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Ways to Avoid Pollen, Dust Mites & Molds

Avoiding Pollen

Go outside later in the day when pollen counts are generally lower. They are also lower during and right after a rainfall, or on cool, cloudy days.

Use a high-efficiency particulate accumulator (HEPA) filter for your air conditioner to remove practically all allergenic particles in your home.

Keep your windows closed during the pollen season. Avoid the use of window or attic fans, they may actually bring outdoor pollens indoors.

Do not dry your clothes outside, as pollen grains may become lodged in clothes and may cause an allergic reaction on the skin. Wash pillowcases often.

Wash your hair or wipe it down with a damp cloth before you go to bed to avoid inhaling pollen while you sleep.

Check the local pollen count in advance of planning a trip.

Try a more pollen-free area like the beach when planning your next vacation. If time and budget allow, plan to take a vacation during the height of hay fever season at home.

Don't mow the lawn when pollen count, humidity and/or wind factors are high.

Wear a long-sleeved shirt, hat, gloves and painter's mask when you mow the lawn to reduce your exposure to grass pollen. Change your clothes and shower after mowing the lawn to wash away grass pollen.

Keep your lawn mowed to 2 inches or less to minimize flowering and airborne pollen.

Make sure your yard is free of weeds such as nettle, dock, English plantain and ragweed.

Plant flowers that are brightly colored (such as poppies, azaleas, begonias, tulips, irises and pansies) or have powerful scents. With their color and scents, these flowers attract bees and other insects to carry their pollen to other plants and therefore are not wind pollinated.

Avoid oak, birch, cedar, cottonwood and elm trees. They are more likely to cause allergies than fir, pine and dogwood trees.

Avoid wind-pollinated plants like sagebrush and Bermuda, Timothy and Johnson varieties of grass. Plant yucca, hibiscus, boxwood or verbena shrubs to avoid aggravating your allergies.

Avoid foods that share the allergenic proteins of ragweed such as cantaloupe, bananas, watermelon and honeydew melon if you are allergic to ragweed.

Remove the skin of certain fruit if your mouth and lips itch and swell after eating it. If you have this response, you may be allergic to birch or other tree pollen.

Avoid wearing heavy perfumes and colognes during pollen season. They can heighten allergy symptoms.

Avoiding Dust Mites

Invest in a dehumidifier to keep the humidity below the range that encourages molds and dust mites. Keep humidity below 45% to avoid dust mites.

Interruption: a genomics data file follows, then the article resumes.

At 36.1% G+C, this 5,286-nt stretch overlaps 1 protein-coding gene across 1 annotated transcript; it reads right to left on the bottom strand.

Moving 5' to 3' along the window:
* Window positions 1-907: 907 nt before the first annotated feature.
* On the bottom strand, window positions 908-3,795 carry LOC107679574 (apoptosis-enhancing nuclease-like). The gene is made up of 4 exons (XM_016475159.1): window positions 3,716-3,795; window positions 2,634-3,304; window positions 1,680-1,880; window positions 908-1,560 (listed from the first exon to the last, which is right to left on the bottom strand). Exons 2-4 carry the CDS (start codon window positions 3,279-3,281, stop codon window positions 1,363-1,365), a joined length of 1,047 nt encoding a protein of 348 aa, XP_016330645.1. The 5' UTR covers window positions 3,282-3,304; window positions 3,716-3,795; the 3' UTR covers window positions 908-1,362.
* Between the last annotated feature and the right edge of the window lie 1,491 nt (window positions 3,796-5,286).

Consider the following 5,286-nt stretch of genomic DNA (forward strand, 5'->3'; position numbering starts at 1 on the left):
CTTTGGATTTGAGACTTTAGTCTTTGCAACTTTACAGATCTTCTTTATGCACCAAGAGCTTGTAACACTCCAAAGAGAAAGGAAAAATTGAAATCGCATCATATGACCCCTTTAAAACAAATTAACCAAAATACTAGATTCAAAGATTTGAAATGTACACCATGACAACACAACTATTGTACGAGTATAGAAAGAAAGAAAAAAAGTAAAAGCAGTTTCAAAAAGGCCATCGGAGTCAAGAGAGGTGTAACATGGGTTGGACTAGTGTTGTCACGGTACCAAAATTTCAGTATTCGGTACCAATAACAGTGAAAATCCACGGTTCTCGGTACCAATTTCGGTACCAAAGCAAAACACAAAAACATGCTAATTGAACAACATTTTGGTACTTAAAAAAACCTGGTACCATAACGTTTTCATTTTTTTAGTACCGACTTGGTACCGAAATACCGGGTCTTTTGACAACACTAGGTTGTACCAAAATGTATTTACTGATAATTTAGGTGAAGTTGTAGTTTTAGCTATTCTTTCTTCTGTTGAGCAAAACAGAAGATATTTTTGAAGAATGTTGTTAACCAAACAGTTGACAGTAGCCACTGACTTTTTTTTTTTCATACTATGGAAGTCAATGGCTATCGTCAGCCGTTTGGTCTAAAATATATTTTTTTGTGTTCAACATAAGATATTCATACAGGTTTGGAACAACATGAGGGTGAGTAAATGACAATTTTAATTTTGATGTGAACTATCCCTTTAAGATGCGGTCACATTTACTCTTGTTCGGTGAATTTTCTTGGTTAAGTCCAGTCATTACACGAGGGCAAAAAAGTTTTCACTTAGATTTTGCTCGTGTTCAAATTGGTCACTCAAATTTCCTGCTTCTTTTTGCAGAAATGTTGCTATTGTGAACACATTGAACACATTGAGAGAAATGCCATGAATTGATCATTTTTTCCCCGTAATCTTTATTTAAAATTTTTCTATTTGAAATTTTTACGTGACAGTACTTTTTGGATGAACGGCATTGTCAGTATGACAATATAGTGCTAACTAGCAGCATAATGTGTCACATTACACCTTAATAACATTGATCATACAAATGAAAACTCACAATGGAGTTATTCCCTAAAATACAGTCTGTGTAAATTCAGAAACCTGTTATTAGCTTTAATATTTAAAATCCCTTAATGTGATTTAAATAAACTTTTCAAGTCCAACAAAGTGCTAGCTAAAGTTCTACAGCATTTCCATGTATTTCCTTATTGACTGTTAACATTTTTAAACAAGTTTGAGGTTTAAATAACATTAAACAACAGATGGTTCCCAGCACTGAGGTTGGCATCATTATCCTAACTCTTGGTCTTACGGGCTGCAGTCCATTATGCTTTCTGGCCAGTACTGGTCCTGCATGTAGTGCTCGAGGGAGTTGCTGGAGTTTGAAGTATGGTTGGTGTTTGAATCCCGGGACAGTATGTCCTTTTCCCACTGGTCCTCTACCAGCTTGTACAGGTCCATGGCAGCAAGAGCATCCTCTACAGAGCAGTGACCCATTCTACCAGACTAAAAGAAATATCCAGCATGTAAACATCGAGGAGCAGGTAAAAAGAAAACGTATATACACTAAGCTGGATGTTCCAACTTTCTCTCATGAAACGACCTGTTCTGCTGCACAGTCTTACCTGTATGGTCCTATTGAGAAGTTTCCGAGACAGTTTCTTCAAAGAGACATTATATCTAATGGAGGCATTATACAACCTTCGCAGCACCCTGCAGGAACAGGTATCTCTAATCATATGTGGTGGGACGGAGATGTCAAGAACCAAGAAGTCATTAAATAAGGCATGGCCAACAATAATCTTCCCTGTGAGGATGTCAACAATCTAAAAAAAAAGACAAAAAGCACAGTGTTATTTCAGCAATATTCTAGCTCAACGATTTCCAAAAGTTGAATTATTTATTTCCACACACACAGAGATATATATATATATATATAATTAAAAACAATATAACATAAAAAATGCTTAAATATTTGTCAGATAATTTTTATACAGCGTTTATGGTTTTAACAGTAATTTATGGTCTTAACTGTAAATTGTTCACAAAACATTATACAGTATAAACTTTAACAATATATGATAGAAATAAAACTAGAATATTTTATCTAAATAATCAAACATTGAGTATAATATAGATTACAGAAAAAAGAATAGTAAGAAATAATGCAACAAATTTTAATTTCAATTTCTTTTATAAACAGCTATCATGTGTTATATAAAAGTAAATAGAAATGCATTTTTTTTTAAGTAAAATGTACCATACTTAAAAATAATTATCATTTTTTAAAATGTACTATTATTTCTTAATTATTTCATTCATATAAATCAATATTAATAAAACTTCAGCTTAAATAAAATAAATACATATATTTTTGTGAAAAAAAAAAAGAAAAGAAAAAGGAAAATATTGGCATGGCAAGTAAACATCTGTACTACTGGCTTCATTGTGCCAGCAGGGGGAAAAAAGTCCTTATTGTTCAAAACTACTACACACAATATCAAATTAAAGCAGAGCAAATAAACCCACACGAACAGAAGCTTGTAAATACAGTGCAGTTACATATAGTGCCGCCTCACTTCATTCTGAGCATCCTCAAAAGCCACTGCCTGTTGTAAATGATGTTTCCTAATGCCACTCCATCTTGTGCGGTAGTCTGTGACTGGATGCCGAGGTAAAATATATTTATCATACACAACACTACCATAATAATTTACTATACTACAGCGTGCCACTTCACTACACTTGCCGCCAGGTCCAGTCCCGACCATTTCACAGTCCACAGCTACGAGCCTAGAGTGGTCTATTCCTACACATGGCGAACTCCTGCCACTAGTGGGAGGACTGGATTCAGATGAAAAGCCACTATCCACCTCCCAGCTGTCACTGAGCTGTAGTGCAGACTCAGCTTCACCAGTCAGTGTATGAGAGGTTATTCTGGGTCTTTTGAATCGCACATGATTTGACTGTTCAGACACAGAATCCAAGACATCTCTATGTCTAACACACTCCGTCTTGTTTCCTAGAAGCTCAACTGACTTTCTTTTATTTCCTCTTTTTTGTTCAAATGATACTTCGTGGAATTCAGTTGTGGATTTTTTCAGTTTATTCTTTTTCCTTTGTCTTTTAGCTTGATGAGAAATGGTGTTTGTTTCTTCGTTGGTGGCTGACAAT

Use a damp mop to clean uncarpeted floors and to wipe flat surfaces like picture frames and blinds weekly.

Cover your box springs and mattresses in zippered, dust-proof cases.

Wash blankets, pillows and sheets weekly in hot water since dust mites can survive lukewarm water.

Remove wall-to-wall carpeting, especially if it is resting over a cement floor. Wall-to-wall carpeting can harbor dust mites. If you like carpeting in your home, use washable throw rugs. Steam shampoo carpets and rugs once a month to reduce mite allergens.

Wear a dust mask while doing housework if you have allergies. Leave the house for several hours after cleaning it.

Avoid using your bedroom as a study since books tend to gather dust. Keep clothes in a closet that's outside the bedroom to avoid collecting dust.

Consider plastic, leather or wood furniture rather than upholstered items which gather dust. Replace your drapes with washable curtains to avoid gathering dust.

Invest in a central vacuum system to keep dust from recirculating. Use a double layer "allergy" vacuum cleaner bag to avoid leakage of airborne allergens.

Avoid detergents when possible. Because of their salt content, they protect mites. If you use detergents, wash clothes and bedding with hot water (130 degrees F) to kill mites.

Avoiding Molds

Vent clothes dryers outside to avoid the growth of molds.

Avoid having tiles in your bathroom; they encourage the growth of mold.

Clean the refrigerator and water pan regularly to help prevent the growth of molds. Clean damp areas such as the kitchen, bathroom and basement often using a weak, chlorine bleach solution.

Clean rain gutters regularly, removing leaves that can grow mold. Ask a non-allergic family member to rake the leaves if you're allergic to molds. Prune trees and bushes so they never touch the roof or outer walls of your house.

Continuously run a dehumidifier in basements that are prone to dampness. Consider putting a light with a timer in your basement since molds grow in darkness. Avoid humidifiers and cool mist vaporizers since they tend to trap mold spores.

Do not overwater your houseplants. Wet soil provides the perfect environment for mold growth.

Clean your air conditioner filters regularly, spraying them with an anti-mildew aerosol to help prevent mold growth.

Avoid using potpourri. It can harbor molds and may contain other allergens.

Avoid foods that are fermented or aged if you are allergic to mold spores. Examples include beer and aged cheese.

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